The Hopi call their ancestors, Hisatsinom, “People of Long Ago.” The public and most anthropologists refer to these people as the “Anasazi,” a word that has become popular in the general literature.
Early Hisatsinom are called the Basketmaker people. The Basketmakers were a hunting and gathering people who became increasingly sedentary as their reliance on agriculture increased. As early as A.D. 700, the Basketmaker people began making plain pottery.
Increased corn-based agriculture and increased occupation of multi-roomed pueblo dwellings was accompanied by an increase in the quantity and variety of pottery manufactured by these people.
From Pueblo I through early Pueblo III (A.D. 800 to 1300), pottery with black painted designs on white slip was being made everywhere in the Pueblo world. Two of the early black on white styles from the Hopi mesas were Kana-a and Black Mesa.
These were followed in the Pueblo II era by Dogoszhi and Sosi. Later styles that were made in early Pueblo III were Flagstaff, Tusayan, and Kayenta. Each has its own distinctive and identifiable design motif.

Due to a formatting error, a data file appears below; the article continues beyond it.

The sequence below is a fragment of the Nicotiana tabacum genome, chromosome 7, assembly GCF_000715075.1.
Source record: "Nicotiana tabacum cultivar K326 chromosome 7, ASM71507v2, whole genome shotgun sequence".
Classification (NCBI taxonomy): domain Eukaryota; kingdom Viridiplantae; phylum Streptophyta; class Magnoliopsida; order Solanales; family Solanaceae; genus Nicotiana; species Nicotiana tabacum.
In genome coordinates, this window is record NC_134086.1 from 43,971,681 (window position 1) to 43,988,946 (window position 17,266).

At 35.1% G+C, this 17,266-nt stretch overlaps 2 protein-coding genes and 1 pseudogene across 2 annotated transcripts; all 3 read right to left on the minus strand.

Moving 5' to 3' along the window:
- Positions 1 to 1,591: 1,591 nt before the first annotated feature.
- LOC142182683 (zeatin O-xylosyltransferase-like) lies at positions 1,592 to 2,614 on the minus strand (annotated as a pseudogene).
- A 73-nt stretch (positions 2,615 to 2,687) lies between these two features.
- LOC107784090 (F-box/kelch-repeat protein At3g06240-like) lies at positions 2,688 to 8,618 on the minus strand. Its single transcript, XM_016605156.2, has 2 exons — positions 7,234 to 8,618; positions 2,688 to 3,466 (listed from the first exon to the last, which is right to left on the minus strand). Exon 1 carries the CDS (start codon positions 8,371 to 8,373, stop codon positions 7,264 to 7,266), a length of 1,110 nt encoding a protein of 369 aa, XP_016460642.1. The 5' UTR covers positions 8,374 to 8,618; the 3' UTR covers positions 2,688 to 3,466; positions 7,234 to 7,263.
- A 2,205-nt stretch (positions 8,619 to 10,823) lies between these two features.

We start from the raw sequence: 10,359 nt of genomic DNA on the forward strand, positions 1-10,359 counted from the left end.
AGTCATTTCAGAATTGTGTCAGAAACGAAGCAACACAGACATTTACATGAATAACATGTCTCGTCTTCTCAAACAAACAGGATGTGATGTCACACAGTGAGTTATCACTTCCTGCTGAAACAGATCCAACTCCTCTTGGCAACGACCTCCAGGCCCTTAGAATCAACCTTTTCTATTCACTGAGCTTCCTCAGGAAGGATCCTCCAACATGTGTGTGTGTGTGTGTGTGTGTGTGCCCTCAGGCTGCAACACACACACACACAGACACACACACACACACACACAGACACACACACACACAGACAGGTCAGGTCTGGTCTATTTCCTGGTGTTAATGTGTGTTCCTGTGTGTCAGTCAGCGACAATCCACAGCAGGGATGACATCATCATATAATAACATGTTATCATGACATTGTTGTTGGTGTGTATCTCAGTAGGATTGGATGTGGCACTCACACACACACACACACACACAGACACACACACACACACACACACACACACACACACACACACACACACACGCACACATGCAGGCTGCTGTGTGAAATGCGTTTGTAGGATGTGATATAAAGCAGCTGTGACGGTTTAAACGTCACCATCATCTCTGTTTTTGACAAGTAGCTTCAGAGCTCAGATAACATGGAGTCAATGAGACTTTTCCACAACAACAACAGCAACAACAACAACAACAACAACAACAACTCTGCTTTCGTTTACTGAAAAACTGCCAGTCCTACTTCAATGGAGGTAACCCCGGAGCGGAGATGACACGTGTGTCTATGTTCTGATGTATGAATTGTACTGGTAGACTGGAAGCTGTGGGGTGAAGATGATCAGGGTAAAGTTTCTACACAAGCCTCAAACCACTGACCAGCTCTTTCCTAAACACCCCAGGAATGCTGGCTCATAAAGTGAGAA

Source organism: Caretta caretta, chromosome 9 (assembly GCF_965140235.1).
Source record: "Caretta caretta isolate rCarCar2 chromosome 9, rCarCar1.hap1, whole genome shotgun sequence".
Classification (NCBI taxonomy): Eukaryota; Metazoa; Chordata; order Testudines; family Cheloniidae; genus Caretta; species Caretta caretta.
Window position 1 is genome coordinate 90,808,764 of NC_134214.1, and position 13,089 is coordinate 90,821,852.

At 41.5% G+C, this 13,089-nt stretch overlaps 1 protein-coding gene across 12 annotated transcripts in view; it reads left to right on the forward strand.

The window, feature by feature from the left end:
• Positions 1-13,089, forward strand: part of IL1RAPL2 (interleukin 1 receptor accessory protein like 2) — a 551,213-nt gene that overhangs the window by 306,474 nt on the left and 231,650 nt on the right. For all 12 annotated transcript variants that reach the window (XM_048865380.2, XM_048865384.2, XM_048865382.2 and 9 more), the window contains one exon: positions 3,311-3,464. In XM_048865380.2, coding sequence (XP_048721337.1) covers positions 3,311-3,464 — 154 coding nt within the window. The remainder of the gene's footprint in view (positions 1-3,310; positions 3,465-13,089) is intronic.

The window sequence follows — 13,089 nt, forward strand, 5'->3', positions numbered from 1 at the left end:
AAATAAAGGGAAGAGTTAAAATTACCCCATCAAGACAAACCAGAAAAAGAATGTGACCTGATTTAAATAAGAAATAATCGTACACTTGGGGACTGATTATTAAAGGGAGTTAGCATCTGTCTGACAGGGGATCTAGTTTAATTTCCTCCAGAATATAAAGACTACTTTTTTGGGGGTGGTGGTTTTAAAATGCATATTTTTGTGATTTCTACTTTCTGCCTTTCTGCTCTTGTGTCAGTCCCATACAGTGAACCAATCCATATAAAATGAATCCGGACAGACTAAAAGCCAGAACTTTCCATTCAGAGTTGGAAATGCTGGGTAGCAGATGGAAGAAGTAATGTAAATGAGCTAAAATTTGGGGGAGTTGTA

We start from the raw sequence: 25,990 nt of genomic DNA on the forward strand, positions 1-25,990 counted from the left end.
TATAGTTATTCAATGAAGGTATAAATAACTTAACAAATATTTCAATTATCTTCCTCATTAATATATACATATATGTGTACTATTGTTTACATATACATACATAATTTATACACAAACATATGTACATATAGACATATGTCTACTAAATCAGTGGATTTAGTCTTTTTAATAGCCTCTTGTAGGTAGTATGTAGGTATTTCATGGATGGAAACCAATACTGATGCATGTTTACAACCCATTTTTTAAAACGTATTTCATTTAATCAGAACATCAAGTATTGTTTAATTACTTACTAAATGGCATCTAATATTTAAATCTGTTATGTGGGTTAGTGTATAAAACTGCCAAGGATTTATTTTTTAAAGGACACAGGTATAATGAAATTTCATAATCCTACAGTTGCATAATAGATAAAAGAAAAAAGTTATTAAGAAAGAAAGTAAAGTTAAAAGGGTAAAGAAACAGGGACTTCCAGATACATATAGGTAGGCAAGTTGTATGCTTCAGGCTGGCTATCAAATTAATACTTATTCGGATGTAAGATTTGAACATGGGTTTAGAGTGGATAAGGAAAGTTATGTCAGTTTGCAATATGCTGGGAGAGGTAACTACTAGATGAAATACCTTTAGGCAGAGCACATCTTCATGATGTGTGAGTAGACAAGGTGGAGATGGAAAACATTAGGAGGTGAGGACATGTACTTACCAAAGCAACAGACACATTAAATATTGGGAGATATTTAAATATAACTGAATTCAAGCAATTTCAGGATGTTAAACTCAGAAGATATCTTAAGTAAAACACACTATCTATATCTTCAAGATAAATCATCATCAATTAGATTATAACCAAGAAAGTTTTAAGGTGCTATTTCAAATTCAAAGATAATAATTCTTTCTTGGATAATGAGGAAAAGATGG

Four red ware traditions were also developed at this time. These designs were usually black, though sometimes white, on a background of red or orange slip. These were San Juan Red Ware, Tsegi Orange Ware, White Mountain Red Ware, and Show Low Red Ware.
In the Pueblo III period (about 1300), polychromes first appeared. Pueblo potters began to express a wide variety of colors, design styles, and vessel forms. The culmination of the Hopi polychromes was Sikyatki Polychrome, which flourished from A.D. 1400 to 1600.
Later polychrome in the Hopi area included Payupki, Walpi, Polacca, and San Bernardo types. In the late 1800s, outsiders became interested in Hopi pottery, and a revival in pottery production was sparked by the work of Nampeyo and other First Mesa potters. They reproduced the beautiful Sikyatki Polychrome styles and handed down their skills. Most contemporary pottery is made on First Mesa.